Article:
At a February 25, 1886, meeting of the GBMA’s Executive Committee, they agreed to contract with the Gettysburg foundry of Calvin Gilbert and Joseph Smith to construct the necessary bridge, a 14-foot wide, iron truss-style span with oak plank flooring for a sum of $635.
The Detroit Publishing Company photograph seen here dates to the early 1900s. The image looks from the northeast bank of the railroad cut to the west and captures the first of the four bridges that have spanned this gap between 1887 and 2023. The image also depicts the original depth of “the cut” and the 6th Wisconsin, 95th New York, and 14th Brooklyn monuments on its southern bank.
Gettysburg National Military Park has faced its share of challenges since its inception. Few would prove as controversial as the appearance of an electric railway on battlefield land in 1893.
Fully operational by May 1894, the eight-mile “trolley” circuit, which cost $170,000, emanated from the heart of Gettysburg and made seven stops while crossing over some of the most sacred lands of the second and third day’s battlefields.
The trolley stopped here at The Loop before heading on to Devil’s Den and Little Round Top. Modern tree cover blocks the view of Big Round Top visible in the image above, but the 1st Michigan monument is still prominent.
Ohio photographer Albert Kern captured a portion of the “electric road” at the Wheatfield stop below The Loop in this late 19th-century image. Note the planking for passenger boarding and unboarding. From this point, the trolley continued southward to Devil’s Den and Little Round Top.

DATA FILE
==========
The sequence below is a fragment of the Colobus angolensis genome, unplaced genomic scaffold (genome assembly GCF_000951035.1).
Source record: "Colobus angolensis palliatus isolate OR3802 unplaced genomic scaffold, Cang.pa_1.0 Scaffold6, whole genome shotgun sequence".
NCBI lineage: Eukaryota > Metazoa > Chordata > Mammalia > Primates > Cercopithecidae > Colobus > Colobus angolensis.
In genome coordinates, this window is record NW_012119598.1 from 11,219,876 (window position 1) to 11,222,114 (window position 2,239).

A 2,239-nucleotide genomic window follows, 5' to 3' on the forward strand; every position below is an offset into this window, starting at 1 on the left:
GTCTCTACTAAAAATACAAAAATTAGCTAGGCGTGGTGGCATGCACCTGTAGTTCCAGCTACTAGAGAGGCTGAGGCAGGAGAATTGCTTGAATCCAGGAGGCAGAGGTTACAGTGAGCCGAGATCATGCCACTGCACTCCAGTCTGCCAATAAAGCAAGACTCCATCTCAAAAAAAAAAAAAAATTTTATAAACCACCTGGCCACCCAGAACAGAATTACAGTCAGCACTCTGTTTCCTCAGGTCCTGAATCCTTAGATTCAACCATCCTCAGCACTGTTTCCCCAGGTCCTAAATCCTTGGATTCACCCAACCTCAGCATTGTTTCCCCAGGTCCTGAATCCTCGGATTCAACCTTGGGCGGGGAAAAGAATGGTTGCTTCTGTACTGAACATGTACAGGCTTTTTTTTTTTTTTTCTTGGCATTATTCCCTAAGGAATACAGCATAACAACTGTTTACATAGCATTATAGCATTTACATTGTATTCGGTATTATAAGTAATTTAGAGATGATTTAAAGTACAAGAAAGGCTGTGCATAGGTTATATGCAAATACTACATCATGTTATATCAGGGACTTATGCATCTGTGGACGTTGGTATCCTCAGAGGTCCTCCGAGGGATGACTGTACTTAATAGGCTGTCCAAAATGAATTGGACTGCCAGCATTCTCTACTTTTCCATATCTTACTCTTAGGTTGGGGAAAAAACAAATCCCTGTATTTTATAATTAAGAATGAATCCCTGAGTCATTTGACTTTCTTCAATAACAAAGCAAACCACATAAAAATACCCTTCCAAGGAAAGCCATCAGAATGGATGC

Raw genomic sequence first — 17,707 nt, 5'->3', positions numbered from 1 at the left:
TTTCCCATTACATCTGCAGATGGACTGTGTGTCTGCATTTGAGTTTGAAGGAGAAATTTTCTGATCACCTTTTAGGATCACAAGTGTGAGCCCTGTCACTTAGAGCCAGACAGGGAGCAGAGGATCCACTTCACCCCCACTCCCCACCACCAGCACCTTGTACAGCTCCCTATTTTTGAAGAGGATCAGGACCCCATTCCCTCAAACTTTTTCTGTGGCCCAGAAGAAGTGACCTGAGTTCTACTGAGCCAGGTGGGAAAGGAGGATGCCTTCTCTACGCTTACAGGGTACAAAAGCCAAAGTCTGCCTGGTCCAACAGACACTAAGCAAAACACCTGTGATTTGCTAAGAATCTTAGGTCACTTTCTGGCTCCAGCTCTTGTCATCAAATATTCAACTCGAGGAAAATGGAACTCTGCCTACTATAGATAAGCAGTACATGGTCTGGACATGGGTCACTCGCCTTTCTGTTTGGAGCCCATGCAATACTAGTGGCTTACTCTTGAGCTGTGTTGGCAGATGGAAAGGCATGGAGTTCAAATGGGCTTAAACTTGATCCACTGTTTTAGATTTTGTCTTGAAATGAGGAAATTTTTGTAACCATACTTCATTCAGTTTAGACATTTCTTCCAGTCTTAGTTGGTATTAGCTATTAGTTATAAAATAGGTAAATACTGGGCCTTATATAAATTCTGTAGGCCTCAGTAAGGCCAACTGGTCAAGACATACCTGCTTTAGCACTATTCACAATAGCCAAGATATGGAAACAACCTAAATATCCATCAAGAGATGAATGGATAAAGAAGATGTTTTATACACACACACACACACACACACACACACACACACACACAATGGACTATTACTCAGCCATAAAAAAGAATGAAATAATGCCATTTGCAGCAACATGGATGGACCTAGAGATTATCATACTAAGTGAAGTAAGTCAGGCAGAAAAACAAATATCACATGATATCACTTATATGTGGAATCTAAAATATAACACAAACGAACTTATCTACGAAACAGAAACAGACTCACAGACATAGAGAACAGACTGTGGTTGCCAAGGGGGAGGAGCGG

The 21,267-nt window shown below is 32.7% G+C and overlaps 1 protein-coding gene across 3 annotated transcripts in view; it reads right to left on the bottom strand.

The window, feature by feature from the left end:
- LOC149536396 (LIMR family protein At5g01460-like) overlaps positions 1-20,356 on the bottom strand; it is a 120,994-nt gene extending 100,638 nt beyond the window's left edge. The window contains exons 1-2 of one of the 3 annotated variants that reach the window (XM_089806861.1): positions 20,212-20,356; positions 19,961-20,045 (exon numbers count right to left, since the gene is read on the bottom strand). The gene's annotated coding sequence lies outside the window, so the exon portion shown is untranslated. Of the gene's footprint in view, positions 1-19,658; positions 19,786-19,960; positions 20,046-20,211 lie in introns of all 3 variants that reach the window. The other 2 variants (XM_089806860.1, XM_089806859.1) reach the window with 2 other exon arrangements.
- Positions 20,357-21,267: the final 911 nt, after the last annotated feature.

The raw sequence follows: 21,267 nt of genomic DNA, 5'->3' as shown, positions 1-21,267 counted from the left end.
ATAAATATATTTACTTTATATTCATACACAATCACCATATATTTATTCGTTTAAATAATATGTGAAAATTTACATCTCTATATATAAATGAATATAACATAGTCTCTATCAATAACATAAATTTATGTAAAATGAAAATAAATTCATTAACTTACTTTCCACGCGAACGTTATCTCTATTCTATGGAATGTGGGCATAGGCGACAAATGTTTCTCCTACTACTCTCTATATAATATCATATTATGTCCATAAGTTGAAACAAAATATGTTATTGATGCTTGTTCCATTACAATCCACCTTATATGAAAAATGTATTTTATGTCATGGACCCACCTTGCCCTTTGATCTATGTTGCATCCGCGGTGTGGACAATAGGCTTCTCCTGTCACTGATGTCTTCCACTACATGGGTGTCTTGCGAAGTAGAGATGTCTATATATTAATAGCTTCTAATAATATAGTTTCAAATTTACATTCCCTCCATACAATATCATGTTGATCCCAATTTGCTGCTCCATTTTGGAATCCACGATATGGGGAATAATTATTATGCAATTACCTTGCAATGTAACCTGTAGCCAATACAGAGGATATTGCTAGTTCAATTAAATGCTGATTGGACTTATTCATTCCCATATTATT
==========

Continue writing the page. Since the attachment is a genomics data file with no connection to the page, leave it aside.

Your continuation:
A groundswell of opposition to the trolley quickly arose, led by former Maj. Gen. Daniel E. Sickles, veterans, and popular newspapers. Harper’s Weekly led the charge, running an article, “The Gettysburg Desecration” in its July 1, 1893, edition. Lamented battlefield historian John Bachelder in the article: “The railway cuts straight through lines of battle, forest trees are levelled, boulders and ledges blasted …and the whole character of the field is changed.” Harper’s Weekly author John Reed Scott emphatically declared, “The trolley vandals have hewed their course of destruction, and all the pristine beauty is gone forever, the victim of corporate greed.”
But the trolley proved popular with tourists for a time. Ultimately, the rise of the automobile, improved park roads, and the general deterioration of the trolley infrastructure would drive the electric railway’s demise in 1916. Traces of the trolley route remain discernible on the battlefield today.
Michael J. Waricher, a Carlisle, Pa., native, is a professional artist and lifelong student of the Battle of Gettysburg. Through his Facebook page, “Michael Waricher’s Gettysburg Perspectives,” he shares his research of the battlefield’s history through photos.